From the days of buckboard wagons to the modern trucks operating today, the trucking industry has continued to play a vital role in our nation's economy. However, the job can be stressful and wear on drivers over time.
According to Trucking Research, a few of the reasons drivers face stress include discourteous drivers, road construction, and being away from home.
Though stress is not often discussed as a key reason for the driver shortage, it may be part of the issue. Stress can cause a calm person to become impatient and frustrated with their situation and can also affect a person’s health.
Symptoms of stress may include:
So, how can a motor carrier help with driver stress? Isn’t it just part of the job? No. Motor carriers with the lowest turnover rates are often proactive in removing roadblocks for drivers and providing a healthy work environment.
Motor carriers should make sure their operational practices and policies support the success of their drivers. If they're not working with drivers to address issues, it is reasonable to assume their drivers are experiencing more stress than normal and may eventually look elsewhere.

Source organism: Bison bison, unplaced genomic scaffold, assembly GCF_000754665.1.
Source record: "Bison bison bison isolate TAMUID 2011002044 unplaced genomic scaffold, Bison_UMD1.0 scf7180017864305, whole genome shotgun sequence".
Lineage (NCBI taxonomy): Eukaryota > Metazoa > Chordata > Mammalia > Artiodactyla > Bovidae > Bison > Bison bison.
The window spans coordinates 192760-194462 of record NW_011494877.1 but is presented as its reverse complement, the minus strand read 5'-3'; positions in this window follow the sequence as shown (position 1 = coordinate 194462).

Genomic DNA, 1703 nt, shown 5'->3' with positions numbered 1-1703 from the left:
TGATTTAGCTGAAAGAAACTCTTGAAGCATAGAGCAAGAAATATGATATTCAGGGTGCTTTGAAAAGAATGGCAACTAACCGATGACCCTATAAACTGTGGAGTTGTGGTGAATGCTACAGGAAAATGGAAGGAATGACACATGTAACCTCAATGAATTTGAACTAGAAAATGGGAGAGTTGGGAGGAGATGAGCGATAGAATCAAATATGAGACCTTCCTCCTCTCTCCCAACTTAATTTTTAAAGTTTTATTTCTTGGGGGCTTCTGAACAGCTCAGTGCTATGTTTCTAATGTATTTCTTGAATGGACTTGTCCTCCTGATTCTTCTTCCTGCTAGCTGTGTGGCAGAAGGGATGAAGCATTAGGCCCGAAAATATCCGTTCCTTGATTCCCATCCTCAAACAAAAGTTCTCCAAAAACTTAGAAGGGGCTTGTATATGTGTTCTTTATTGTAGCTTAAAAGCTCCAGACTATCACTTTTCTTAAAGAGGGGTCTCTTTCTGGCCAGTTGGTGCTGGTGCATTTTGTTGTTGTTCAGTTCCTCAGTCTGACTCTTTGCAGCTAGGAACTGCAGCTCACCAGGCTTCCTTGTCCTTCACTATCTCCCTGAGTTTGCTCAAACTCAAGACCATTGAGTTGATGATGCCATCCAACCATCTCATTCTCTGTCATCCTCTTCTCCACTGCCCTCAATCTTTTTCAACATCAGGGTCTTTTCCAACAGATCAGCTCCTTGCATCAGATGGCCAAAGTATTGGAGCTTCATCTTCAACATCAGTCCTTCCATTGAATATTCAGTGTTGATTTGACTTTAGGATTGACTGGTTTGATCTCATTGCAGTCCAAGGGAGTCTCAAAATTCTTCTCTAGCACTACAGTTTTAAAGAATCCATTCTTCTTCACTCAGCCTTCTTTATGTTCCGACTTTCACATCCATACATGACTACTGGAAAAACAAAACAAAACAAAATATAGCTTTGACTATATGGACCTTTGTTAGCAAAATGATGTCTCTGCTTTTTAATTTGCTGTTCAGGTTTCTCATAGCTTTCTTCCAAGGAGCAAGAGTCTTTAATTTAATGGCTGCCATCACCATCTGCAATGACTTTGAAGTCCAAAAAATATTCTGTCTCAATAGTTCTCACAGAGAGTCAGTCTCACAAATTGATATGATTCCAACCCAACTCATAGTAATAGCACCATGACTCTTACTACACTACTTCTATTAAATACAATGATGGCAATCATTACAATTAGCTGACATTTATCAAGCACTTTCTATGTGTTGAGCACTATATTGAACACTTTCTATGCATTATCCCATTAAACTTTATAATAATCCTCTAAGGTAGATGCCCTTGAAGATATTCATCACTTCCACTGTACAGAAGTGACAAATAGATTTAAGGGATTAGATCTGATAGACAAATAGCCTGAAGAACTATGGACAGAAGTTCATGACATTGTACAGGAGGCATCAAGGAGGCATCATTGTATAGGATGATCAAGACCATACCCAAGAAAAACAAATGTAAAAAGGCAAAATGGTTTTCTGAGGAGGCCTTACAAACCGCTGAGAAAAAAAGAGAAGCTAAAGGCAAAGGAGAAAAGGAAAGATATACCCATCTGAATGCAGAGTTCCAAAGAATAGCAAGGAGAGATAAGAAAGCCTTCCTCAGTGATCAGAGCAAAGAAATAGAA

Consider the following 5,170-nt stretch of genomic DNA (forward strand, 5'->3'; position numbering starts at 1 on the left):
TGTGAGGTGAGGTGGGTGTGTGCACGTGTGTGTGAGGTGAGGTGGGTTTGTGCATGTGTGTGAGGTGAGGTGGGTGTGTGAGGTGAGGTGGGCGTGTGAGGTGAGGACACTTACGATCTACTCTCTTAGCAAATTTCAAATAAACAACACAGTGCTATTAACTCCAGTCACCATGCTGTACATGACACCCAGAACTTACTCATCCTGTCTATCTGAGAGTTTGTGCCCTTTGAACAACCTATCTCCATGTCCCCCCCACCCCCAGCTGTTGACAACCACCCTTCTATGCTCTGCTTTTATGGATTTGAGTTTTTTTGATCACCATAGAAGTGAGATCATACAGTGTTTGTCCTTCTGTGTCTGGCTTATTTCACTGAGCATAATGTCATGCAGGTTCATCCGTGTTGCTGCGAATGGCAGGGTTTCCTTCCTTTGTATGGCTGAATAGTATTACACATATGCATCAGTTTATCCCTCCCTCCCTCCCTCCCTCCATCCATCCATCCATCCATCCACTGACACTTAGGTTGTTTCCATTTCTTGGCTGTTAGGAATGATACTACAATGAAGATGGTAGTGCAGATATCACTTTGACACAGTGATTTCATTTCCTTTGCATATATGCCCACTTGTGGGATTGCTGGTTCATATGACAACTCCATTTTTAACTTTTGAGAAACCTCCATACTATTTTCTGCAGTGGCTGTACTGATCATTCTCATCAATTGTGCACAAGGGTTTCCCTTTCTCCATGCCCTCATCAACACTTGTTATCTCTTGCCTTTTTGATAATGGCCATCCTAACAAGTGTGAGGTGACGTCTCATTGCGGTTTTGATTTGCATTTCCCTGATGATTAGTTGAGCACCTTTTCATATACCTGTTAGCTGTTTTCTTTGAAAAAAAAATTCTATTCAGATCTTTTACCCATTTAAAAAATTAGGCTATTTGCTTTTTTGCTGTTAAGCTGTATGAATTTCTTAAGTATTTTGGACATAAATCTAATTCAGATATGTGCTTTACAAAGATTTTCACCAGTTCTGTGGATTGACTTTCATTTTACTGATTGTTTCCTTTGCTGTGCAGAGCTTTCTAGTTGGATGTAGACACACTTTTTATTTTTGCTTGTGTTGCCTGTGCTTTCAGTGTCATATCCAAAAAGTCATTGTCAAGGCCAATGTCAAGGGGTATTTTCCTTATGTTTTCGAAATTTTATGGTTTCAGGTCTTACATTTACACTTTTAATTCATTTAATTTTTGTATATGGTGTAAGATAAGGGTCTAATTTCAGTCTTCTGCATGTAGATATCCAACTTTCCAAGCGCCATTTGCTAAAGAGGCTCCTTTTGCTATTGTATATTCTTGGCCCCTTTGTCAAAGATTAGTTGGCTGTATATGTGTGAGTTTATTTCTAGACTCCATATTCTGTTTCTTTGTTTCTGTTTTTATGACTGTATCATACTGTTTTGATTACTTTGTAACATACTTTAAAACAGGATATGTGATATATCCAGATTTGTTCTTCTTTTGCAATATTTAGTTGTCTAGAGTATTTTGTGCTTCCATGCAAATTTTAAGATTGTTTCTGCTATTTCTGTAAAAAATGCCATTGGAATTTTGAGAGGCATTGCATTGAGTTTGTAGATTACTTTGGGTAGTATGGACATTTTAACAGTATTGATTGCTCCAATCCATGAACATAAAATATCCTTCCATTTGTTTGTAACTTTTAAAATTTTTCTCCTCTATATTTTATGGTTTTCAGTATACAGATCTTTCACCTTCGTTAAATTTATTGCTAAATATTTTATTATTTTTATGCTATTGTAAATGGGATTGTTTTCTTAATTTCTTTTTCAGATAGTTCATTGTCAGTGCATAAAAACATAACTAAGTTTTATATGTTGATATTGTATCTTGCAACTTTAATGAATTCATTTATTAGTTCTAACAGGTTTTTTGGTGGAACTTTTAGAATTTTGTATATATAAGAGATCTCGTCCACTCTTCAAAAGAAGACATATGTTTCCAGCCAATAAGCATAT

Other stress reducing measures include diet, exercise, ergonomics, and material handling aids. For example, a newer driver who does not know how to properly adjust the seat may be uncomfortable, decide they do not like the truck, and look for other work.
If you are interested in learning more, the Acuity Motor Carrier Toolbox contains tools, including seat ergonomic tips and examples of stretches, to help motor carriers and drivers.